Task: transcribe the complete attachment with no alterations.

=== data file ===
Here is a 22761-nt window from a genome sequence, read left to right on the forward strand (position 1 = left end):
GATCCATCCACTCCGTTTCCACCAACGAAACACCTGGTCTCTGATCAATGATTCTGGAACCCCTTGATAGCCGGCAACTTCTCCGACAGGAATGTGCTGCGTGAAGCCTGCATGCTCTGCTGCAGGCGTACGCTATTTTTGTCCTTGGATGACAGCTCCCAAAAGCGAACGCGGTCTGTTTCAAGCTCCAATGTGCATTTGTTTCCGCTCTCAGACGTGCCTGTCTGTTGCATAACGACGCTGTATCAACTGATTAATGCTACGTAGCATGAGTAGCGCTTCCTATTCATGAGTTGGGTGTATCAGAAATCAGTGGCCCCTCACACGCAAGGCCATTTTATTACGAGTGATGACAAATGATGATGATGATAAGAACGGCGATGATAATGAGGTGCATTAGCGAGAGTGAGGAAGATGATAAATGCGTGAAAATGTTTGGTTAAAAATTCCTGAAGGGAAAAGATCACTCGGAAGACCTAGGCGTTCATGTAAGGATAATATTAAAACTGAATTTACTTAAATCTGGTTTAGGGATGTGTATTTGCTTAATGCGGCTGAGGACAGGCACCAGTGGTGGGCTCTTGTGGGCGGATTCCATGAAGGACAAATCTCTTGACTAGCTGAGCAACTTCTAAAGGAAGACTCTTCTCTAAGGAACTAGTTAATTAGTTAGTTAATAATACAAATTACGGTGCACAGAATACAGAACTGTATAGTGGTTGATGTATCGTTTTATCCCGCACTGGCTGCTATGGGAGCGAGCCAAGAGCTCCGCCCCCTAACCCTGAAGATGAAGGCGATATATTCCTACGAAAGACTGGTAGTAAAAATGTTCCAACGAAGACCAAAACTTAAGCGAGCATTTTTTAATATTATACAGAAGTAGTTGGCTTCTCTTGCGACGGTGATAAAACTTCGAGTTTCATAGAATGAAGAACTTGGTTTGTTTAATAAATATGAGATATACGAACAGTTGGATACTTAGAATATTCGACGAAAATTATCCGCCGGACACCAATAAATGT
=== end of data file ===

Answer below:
Here is a 22761-nt window from a genome sequence, read left to right on the forward strand (position 1 = left end):
GATCCATCCACTCCGTTTCCACCAACGAAACACCTGGTCTCTGATCAATGATTCTGGAACCCCTTGATAGCCGGCAACTTCTCCGACAGGAATGTGCTGCGTGAAGCCTGCATGCTCTGCTGCAGGCGTACGCTATTTTTGTCCTTGGATGACAGCTCCCAAAAGCGAACGCGGTCTGTTTCAAGCTCCAATGTGCATTTGTTTCCGCTCTCAGACGTGCCTGTCTGTTGCATAACGACGCTGTATCAACTGATTAATGCTACGTAGCATGAGTAGCGCTTCCTATTCATGAGTTGGGTGTATCAGAAATCAGTGGCCCCTCACACGCAAGGCCATTTTATTACGAGTGATGACAAATGATGATGATGATAAGAACGGCGATGATAATGAGGTGCATTAGCGAGAGTGAGGAAGATGATAAATGCGTGAAAATGTTTGGTTAAAAATTCCTGAAGGGAAAAGATCACTCGGAAGACCTAGGCGTTCATGTAAGGATAATATTAAAACTGAATTTACTTAAATCTGGTTTAGGGATGTGTATTTGCTTAATGCGGCTGAGGACAGGCACCAGTGGTGGGCTCTTGTGGGCGGATTCCATGAAGGACAAATCTCTTGACTAGCTGAGCAACTTCTAAAGGAAGACTCTTCTCTAAGGAACTAGTTAATTAGTTAGTTAATAATACAAATTACGGTGCACAGAATACAGAACTGTATAGTGGTTGATGTATCGTTTTATCCCGCACTGGCTGCTATGGGAGCGAGCCAAGAGCTCCGCCCCCTAACCCTGAAGATGAAGGCGATATATTCCTACGAAAGACTGGTAGTAAAAATGTTCCAACGAAGACCAAAACTTAAGCGAGCATTTTTTAATATTATACAGAAGTAGTTGGCTTCTCTTGCGACGGTGATAAAACTTCGAGTTTCATAGAATGAAGAACTTGGTTTGTTTAATAAATATGAGATATACGAACAGTTGGATACTTAGAATATTCGACGAAAATTATCCGCCGGACACCAATAAATGT